Wednesday, March 26, 2014

Online Gaming with Mr. Insidious

Douglas Cole, author of Gaming Ballistic, has been trying to get the GURPS blogging community to talk about Virtual Table Top (VTT) roleplaying, and I figured I could at least share my $0.02.

My primary experience with VTT is the excellent Maptools by the folks over at It's a strong program with the capability to let you program in game mechanics to do nifty stuff. At the time, I was running D&D (4th Ed.), but if I were to go back, I'd gladly use Maptools if I could get my routing situation figured out. As it is currently, port forwarding doesn't work particularly well on my home network, which makes Maptools unusable.

I'm going to talk about gaming with a battlemat, map, VTT, board, or other media to help show positioning first, then talk about gaming over Skype, and then maybe get into VTT's specifically.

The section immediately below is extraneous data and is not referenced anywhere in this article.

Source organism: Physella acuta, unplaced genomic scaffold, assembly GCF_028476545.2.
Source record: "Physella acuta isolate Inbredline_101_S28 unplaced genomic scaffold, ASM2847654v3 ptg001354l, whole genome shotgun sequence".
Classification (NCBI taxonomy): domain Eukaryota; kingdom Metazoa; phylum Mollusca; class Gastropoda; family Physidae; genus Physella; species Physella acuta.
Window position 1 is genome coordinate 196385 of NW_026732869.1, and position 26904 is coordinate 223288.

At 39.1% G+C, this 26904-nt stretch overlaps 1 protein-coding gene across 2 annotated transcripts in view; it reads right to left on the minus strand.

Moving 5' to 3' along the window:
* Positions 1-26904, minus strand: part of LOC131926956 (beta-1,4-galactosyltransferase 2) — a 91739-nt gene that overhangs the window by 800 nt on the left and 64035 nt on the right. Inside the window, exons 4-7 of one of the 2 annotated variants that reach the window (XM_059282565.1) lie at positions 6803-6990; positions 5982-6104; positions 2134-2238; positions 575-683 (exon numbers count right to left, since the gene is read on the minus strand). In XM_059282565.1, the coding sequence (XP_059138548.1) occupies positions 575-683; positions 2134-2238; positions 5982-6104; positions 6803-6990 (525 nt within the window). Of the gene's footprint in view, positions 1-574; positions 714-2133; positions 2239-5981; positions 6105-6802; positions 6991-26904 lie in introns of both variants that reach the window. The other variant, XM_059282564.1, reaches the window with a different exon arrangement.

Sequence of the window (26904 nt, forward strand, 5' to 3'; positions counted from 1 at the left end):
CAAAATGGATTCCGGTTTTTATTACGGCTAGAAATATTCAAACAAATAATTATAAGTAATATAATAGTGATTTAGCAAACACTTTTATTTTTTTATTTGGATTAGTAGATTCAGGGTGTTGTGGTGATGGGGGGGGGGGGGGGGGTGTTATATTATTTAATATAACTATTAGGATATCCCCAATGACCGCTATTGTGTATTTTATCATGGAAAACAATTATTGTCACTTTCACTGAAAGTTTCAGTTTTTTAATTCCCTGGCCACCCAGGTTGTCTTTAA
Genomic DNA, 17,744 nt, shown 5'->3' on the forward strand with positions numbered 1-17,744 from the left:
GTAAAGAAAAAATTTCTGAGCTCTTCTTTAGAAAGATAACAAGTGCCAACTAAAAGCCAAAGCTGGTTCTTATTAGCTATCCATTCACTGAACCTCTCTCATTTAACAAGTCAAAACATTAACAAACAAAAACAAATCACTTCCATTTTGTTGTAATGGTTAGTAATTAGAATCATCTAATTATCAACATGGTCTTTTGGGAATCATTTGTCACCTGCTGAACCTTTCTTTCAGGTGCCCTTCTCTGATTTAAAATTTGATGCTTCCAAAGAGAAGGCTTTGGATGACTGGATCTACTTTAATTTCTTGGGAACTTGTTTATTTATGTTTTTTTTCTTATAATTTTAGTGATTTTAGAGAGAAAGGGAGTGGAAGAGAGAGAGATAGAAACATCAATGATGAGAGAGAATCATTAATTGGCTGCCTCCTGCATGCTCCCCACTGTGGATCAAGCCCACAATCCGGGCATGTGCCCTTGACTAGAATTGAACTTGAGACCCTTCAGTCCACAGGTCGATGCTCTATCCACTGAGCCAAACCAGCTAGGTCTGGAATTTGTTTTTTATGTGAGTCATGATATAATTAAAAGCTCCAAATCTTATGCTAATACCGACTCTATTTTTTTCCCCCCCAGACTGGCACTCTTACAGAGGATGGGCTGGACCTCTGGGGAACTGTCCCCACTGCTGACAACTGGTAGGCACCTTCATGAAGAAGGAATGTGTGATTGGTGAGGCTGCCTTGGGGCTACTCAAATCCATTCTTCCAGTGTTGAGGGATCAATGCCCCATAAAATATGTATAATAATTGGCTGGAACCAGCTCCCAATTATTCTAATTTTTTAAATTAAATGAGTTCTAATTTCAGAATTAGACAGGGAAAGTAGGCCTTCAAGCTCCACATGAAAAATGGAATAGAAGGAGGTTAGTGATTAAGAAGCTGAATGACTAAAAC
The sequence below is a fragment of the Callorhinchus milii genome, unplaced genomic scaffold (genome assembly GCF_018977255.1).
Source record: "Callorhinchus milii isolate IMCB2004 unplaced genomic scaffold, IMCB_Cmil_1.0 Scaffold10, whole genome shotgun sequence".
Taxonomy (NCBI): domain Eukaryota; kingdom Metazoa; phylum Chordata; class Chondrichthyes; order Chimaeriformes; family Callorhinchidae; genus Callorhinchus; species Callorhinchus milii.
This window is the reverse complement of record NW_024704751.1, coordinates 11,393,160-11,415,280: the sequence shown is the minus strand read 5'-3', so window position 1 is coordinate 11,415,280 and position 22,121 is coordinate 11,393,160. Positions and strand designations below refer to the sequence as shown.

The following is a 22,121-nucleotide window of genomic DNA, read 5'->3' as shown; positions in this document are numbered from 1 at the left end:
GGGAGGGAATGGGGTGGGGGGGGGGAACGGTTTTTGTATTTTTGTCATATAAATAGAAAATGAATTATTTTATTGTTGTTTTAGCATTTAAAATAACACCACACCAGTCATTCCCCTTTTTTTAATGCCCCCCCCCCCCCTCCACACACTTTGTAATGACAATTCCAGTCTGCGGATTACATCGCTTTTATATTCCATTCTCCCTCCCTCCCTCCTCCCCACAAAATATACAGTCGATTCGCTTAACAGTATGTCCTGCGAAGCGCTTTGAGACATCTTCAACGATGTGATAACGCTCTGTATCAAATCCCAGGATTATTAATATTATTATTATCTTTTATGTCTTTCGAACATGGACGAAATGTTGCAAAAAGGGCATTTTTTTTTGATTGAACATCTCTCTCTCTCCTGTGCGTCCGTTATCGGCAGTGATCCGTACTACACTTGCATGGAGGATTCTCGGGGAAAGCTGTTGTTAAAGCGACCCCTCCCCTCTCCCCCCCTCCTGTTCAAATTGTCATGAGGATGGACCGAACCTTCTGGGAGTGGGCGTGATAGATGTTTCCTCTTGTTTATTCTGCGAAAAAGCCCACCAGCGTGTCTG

Pros of Using a Combat Map:
  • There's little question if you're one, two, or three yards away from someone. People's positions are less ambiguous and it saves a great deal of time clarifying positioning with people. How many enemies left can be answered without asking the GM.
  • Maps can be outright beautiful
  • Lots of chances for player expression depending on the media (be it minis, pogs, avatars, whatever)
  •  Maps can aid combat mechanics. Reach is the kind of thing that can be easily missed in GURPS by those not using a map of some kind.
  • It can reduce the workload on the GM to describe rooms, layouts, strangely twisting passages and the like
Cons of Using a Combat Map:
  • Can wreck immersion. This was my brother's primary complaint going from 2ed AD&D to D&D 4th Ed.
  • Can be distracting to players with short attention spans. I've encountered this GMing for a group that ranges from 10-14 years of age. Fidgeting with minis, moving pieces around when waiting for their turn in combat, fighting over who gets which generic miniature to portray their character...